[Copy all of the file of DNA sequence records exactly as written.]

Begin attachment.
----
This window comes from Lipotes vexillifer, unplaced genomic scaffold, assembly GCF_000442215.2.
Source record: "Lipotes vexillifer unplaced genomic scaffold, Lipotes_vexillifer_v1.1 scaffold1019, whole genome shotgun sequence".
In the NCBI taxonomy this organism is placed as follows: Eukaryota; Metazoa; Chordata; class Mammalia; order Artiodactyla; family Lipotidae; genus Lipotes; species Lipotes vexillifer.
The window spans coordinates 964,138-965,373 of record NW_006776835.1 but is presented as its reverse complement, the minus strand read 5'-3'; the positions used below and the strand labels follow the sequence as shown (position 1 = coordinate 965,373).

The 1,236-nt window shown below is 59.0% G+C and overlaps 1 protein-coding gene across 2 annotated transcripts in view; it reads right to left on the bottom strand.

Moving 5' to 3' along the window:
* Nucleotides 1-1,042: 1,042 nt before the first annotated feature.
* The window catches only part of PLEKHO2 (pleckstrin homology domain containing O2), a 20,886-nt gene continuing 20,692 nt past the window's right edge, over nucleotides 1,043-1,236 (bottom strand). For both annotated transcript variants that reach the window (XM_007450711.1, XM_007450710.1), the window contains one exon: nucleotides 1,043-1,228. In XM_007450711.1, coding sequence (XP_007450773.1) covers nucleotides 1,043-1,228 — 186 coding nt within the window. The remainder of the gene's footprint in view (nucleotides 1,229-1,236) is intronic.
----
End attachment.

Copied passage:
This window comes from Lipotes vexillifer, unplaced genomic scaffold, assembly GCF_000442215.2.
Source record: "Lipotes vexillifer unplaced genomic scaffold, Lipotes_vexillifer_v1.1 scaffold1019, whole genome shotgun sequence".
In the NCBI taxonomy this organism is placed as follows: Eukaryota; Metazoa; Chordata; class Mammalia; order Artiodactyla; family Lipotidae; genus Lipotes; species Lipotes vexillifer.
The window spans coordinates 964,138-965,373 of record NW_006776835.1 but is presented as its reverse complement, the minus strand read 5'-3'; the positions used below and the strand labels follow the sequence as shown (position 1 = coordinate 965,373).

The 1,236-nt window shown below is 59.0% G+C and overlaps 1 protein-coding gene across 2 annotated transcripts in view; it reads right to left on the bottom strand.

Moving 5' to 3' along the window:
* Nucleotides 1-1,042: 1,042 nt before the first annotated feature.
* The window catches only part of PLEKHO2 (pleckstrin homology domain containing O2), a 20,886-nt gene continuing 20,692 nt past the window's right edge, over nucleotides 1,043-1,236 (bottom strand). For both annotated transcript variants that reach the window (XM_007450711.1, XM_007450710.1), the window contains one exon: nucleotides 1,043-1,228. In XM_007450711.1, coding sequence (XP_007450773.1) covers nucleotides 1,043-1,228 — 186 coding nt within the window. The remainder of the gene's footprint in view (nucleotides 1,229-1,236) is intronic.